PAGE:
Vistas Media Capital aims to disrupt the content financing structure

VMC is looking to invest in some newer platforms in the M&E business.

MUMBAI: Singapore-based media investment entity Vistas Media Capital (VMC) made news in 2020 when it invested $5 million in Planet Marathi to acquire strategic equity in the OTT platform. The investment arm further roped in former Viacom18 COO Raj Nayak as an advisor to get a deeper insight into the country’s media and entertainment space.

Founded and run by NRIs, VMC is investing into multiple media businesses, companies and assets in the capital markets including stocks, bonds and options and private equity space.

Its subsidy Golden Ratio Films is focused on content creation, marketing and distribution across feature films, web series and short films in Hindi, Marathi, Tamil and English across India and Hollywood across different budgets in India and Hollywood. Films and shows such as AB aani CD, The Extraordinary Journey of Fakir, Nakkash, Albert Pinto ko Gussa Kyon Aata Hai, CyberSquad, Kriti, Taandav, Bhonsle, and JL50 have been produced by VMC.

The firm has another vertical where it organises film festivals. It has been holding a south Asian International Film Festival in Singapore for the last three years that bridges the gap between creativity and finance. Filmmakers from India and South Asia present their films and projects requiring funds to a panel including several HNIs who come and explore alternative investment space.’s Shikha Singh got into a candid discussion with Vistas Media Capital group CEO Abhayanand Singh to know more about how the fund is looking at the Indian market and its increasing appetite for content.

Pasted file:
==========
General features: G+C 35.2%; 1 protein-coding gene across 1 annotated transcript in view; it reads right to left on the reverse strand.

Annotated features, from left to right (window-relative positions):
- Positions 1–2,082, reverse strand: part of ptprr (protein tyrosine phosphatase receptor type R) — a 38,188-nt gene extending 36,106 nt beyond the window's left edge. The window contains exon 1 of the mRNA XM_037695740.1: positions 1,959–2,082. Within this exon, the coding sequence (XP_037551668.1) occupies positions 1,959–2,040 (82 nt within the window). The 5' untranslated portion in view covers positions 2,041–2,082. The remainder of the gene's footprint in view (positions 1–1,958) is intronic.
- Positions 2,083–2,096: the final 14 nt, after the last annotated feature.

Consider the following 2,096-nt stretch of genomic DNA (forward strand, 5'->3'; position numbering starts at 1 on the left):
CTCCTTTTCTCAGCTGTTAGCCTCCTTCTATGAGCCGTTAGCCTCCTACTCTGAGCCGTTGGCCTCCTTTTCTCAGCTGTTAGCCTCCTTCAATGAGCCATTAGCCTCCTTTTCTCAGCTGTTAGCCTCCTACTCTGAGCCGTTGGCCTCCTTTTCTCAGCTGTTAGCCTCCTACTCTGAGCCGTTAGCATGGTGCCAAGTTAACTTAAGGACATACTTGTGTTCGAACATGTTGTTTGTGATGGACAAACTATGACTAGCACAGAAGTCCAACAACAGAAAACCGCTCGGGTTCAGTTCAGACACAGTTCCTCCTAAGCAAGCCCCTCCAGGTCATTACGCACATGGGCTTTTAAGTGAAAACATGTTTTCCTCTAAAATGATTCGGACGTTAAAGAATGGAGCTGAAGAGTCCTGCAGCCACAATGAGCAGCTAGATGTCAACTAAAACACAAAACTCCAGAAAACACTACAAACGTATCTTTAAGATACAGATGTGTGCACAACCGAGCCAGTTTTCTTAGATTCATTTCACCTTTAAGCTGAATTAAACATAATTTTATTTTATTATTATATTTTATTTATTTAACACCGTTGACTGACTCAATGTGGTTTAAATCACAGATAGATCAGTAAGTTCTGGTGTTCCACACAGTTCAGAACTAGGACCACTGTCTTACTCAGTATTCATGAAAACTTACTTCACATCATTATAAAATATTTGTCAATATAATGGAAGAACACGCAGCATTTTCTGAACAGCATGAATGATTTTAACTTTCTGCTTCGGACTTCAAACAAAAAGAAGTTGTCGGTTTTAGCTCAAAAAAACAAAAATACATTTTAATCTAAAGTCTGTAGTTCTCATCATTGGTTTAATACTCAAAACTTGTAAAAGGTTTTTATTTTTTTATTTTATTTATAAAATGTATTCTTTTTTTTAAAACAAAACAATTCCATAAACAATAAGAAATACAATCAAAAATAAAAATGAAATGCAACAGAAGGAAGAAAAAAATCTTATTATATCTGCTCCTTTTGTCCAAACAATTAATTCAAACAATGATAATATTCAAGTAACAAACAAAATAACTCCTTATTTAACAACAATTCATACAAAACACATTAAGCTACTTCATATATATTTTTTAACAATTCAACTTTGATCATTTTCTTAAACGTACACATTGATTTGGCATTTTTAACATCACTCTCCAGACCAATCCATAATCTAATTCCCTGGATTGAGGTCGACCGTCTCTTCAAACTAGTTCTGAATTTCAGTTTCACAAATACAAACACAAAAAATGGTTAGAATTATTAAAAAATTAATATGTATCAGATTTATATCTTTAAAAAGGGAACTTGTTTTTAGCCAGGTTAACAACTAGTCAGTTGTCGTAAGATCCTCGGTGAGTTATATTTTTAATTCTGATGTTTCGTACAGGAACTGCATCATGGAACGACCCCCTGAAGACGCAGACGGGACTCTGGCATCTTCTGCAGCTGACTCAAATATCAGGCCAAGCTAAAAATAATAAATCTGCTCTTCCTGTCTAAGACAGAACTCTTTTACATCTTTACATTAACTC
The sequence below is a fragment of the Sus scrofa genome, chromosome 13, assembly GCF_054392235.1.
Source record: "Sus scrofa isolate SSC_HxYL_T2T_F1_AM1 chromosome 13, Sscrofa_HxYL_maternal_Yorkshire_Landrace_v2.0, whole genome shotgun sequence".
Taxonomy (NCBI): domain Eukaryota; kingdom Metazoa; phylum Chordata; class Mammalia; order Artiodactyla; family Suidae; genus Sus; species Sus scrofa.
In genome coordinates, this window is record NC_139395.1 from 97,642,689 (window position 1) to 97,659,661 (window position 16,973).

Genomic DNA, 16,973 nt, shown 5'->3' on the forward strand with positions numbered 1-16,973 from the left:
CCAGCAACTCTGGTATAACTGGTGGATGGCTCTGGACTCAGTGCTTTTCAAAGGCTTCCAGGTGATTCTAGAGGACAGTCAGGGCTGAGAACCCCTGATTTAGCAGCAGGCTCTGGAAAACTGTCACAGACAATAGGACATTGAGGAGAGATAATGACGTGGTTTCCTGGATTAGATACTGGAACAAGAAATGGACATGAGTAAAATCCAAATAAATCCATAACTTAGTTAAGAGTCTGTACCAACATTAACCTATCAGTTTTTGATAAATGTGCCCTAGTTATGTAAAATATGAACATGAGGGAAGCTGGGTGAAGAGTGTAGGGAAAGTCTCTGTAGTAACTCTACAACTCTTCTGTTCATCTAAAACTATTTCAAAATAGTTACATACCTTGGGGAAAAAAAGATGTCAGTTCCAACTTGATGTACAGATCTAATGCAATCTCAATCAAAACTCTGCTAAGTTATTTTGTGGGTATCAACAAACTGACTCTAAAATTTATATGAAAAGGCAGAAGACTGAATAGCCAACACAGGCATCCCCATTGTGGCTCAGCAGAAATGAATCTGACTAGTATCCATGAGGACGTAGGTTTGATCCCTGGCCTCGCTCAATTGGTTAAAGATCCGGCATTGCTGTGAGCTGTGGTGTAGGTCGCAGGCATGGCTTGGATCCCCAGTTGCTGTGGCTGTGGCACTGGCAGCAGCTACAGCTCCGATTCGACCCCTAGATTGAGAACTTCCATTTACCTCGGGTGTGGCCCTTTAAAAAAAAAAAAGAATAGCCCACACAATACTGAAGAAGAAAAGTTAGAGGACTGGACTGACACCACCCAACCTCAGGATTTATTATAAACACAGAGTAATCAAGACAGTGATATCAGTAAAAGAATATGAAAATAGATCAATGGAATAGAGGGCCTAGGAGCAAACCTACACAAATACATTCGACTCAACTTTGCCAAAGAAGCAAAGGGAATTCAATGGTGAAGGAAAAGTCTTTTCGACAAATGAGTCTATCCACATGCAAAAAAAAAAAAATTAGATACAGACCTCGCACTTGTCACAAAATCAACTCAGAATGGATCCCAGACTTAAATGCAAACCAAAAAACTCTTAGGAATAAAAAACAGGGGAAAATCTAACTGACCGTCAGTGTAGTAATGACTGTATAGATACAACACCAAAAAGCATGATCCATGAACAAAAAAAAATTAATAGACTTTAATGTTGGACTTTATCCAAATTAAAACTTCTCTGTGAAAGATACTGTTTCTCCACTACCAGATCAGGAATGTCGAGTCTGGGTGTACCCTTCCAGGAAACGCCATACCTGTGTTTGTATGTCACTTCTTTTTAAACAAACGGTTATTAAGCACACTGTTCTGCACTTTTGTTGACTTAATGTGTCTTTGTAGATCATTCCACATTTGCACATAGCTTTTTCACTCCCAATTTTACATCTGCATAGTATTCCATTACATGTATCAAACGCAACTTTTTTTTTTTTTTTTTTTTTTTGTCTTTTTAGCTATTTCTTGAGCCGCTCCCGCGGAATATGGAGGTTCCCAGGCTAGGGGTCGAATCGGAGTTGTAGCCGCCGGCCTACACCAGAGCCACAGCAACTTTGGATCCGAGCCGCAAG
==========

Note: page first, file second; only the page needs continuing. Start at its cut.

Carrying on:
Edited excerpts:

On investment in Planet Marathi.

There were two reasons to invest in Planet Marathi – firstly we are very bullish on the regional space. There are gaps on the OTT platform side in the regional space and hence, we started looking at languages that are doing well in India, other than Hindi. So, we thought of starting with Marathi. VMC is also looking at other languages.

If you are a content producer and a filmmaker, it is always better to have a distribution platform. Globally, everybody has a distribution platform whether it is Disney, Viacom or HBO. It is for the same reason we have ventured into Planet Marathi. We do have a focus on OTT platforms as it completes the value chain.

On current market trends in the regional and national OTT space.

In the OTT space, platforms are primarily looking at expanding original content. Secondly, strong content and storytelling is getting a lot of positive response as compared to bigger actor or star driven content. We have seen talented actors who are not a part of the mainstream cinema doing well in OTT space. Also, I don’t think there is a difference between the viewing habits of regional and national audiences. The kind of content that does well digitally is different from the one that does well on TV and theatres. I think it has more to do with the quality and genre of the content than to do with the language.